Cases: Actavis Pharma Company v. Alcon Canada Inc., 2015 FCA 192,Alcon Canada Inc. v. Actavis Pharma Company, 2015 FCA 191
Drug: VIGAMOX® (moxifloxacin hydrochloride)
Nature of cases: Appeal from section 6 prohibition application under the PM(NOC) Regulations
Successful parties: Actavis and Alcon appeals both dismissed
Date of decisions: September 16, 2015
In two decisions relating to VIGAMOX® (moxifloxacin hydrochloride), the Federal Court of Appeal held that it is not the role of an appellate court to re-weigh evidence that was properly admitted in a prohibition application under the PM(NOC) Regulations. The FCA will only interfere with evidentiary rulings if there has been a clear and fundamental error going to “the very core of the outcome of the case”.
Alcon Canada Inc., Alcon Pharmaceuticals Ltd. and Bayer Intellectual Property GmbH GP (Alcon) brought an application pursuant to section 6 of the Patented Medicines (Notice of Compliance) Regulations, SOR 93/133 for an order prohibiting the Minister of Health from issuing a Notice of Compliance to Actavis Pharma Company (Actavis) – formally Cobalt Pharmaceuticals Company – in respect of the proposed moxifloxacin hydrochloride solution until the expiry of Canadian Patent Nos. 1,340,114 (‘114 Patent), 2,342,211 (‘211 Patent) and 2,192,418 (‘418 Patent). Phelan J. granted Alcon’s application in respect of the ‘114 Patent but dismissed the application in respect of the ‘211 Patent and ‘418 Patent. We previously reported the Federal Court’s decision here.
Actavis commenced an appeal of the decision in respect of the ‘114 Patent. Alcon commenced an appeal in respect of the ‘211 Patent. No appeal was brought in respect of the ‘418 Patent.
Actavis appeal (2015 FCA 192) – ‘114 Patent
The ‘114 Patent pertains to a class of quinolones including moxifloxacin hydrochloride. Claims 8 and 13 pertain specifically to moxifloxacin, its stereoisomers and mixtures thereof.
Actavis challenged the Federal Court’s findings concerning Actavis’ allegations of promise of the patent, utility and obviousness.
Promise of the patent
Actavis argued that Phelan J. erred in construing the promise of the ‘114 Patent, in part by preferring Alcon’s expert evidence. Actavis claimed Phelan J. incorrectly preferred Alcon’s expert because he had more experience with patents compared to their own expert. The FCA dismissed this argument, stating that “a judge is entitled to prefer one expert’s evidence over another on a number of grounds” and that a “[j]udge’s preference for one expert over another accordingly does not amount to a reviewable error.”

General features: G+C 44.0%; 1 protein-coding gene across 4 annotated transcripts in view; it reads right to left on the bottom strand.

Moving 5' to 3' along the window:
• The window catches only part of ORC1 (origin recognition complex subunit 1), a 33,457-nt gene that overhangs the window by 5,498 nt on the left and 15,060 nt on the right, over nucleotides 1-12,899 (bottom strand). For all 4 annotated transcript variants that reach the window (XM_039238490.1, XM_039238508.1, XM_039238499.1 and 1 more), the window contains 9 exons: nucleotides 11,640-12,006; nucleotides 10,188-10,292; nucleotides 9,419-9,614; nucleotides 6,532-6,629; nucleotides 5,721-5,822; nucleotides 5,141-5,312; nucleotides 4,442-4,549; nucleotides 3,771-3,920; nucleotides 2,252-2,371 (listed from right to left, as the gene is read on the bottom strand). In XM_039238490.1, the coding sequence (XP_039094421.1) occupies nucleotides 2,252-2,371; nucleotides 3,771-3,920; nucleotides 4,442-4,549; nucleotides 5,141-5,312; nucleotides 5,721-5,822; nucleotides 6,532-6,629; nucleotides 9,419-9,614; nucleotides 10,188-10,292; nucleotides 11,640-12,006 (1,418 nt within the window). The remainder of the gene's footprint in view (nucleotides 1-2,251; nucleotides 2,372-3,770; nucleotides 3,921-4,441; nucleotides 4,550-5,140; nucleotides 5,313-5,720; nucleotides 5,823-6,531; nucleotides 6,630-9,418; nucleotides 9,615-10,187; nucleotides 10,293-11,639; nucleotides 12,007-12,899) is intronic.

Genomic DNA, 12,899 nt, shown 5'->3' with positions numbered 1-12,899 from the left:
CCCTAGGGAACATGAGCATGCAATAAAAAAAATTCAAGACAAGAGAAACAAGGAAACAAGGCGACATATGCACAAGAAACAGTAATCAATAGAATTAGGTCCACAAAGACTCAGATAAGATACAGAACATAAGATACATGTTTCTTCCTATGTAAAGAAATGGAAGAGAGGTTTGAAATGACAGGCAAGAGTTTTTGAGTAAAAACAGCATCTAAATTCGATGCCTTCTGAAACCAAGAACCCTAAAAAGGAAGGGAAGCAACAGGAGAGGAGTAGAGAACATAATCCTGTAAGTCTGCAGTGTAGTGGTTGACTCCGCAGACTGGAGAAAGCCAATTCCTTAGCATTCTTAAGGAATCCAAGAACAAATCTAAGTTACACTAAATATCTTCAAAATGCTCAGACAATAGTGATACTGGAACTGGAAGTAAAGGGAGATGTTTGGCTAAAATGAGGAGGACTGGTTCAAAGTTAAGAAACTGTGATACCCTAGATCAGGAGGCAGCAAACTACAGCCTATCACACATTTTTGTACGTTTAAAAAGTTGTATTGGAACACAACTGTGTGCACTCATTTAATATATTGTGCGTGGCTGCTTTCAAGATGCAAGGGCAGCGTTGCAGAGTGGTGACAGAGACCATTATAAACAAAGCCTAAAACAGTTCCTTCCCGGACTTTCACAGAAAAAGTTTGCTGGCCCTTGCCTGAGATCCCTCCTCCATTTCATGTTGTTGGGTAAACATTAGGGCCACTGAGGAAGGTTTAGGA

Actavis argued that Phelan J. committed a palpable and overriding error in holding that utility had been soundly predicted. Again, Actavis claimed that Phelan J. made this error by failing to give more weight to their own expert evidence. The FCA rejected this argument, stating that Actavis “ha[d] essentially attempted to re-argue its case by pleading evidence that it would have liked the Judge to prefer” and that this was asking the FCA to “re-weigh evidence”, which is not the role of an appellate court.
The FCA noted that obviousness is a conclusion of mixed fact and law, but that, oddly, Actavis did not disagree with Phelan J.’s reading of the law or his factual finding of the inventive concept. Instead, Actavis argued that Phelan J. made inconsistent holdings on the inventive concept of the claims. The FCA dismissed these arguments, stating that Phelan J. simply preferred Alcon’s expert evidence, which was entirely in his prerogative. The appeal was dismissed.
Alcon appeal (2014 FC 462) – ‘211 patent
The ‘211 Patent claims the use of moxifloxacin and compositions thereof in topically treating or preventing opthalmic infections. Alcon challenged the Federal Court’s findings in respect of Actavis’ allegation of obviousness.
Alcon argued that Phelan J. misapplied the test for obviousness by relying on a flawed evidentiary basis. The FCA held that Phelan J. did not commit a palpable and overriding error by relying on expert opinion without adopting every single aspect of it. Rather, the FCA found that Phelan J. carefully considered the expert testimony, placed himself in the position of a skilled person in the art, and made his own factual conclusions from the evidence on the prior art and the inventive step.
Alcon also argued that Phelan J. erred in failing to evaluate the Sanofi factors in his obvious to try analysis. The FCA rejected this argument, stating that Phelan J. explicitly set out the Sanofi factors and made reference to the obvious to try test on a number of occasions.
Finally, as in the Actavis appeal, the FCA stated that it is improper for appellants to re-argue their case on appeal by pointing to evidence that reaches opposite conclusions from those reached by the trial judge. The FCA reiterated that it is not the role of an appellate court to re-weigh evidence. The appeal was dismissed.
Link to decisions: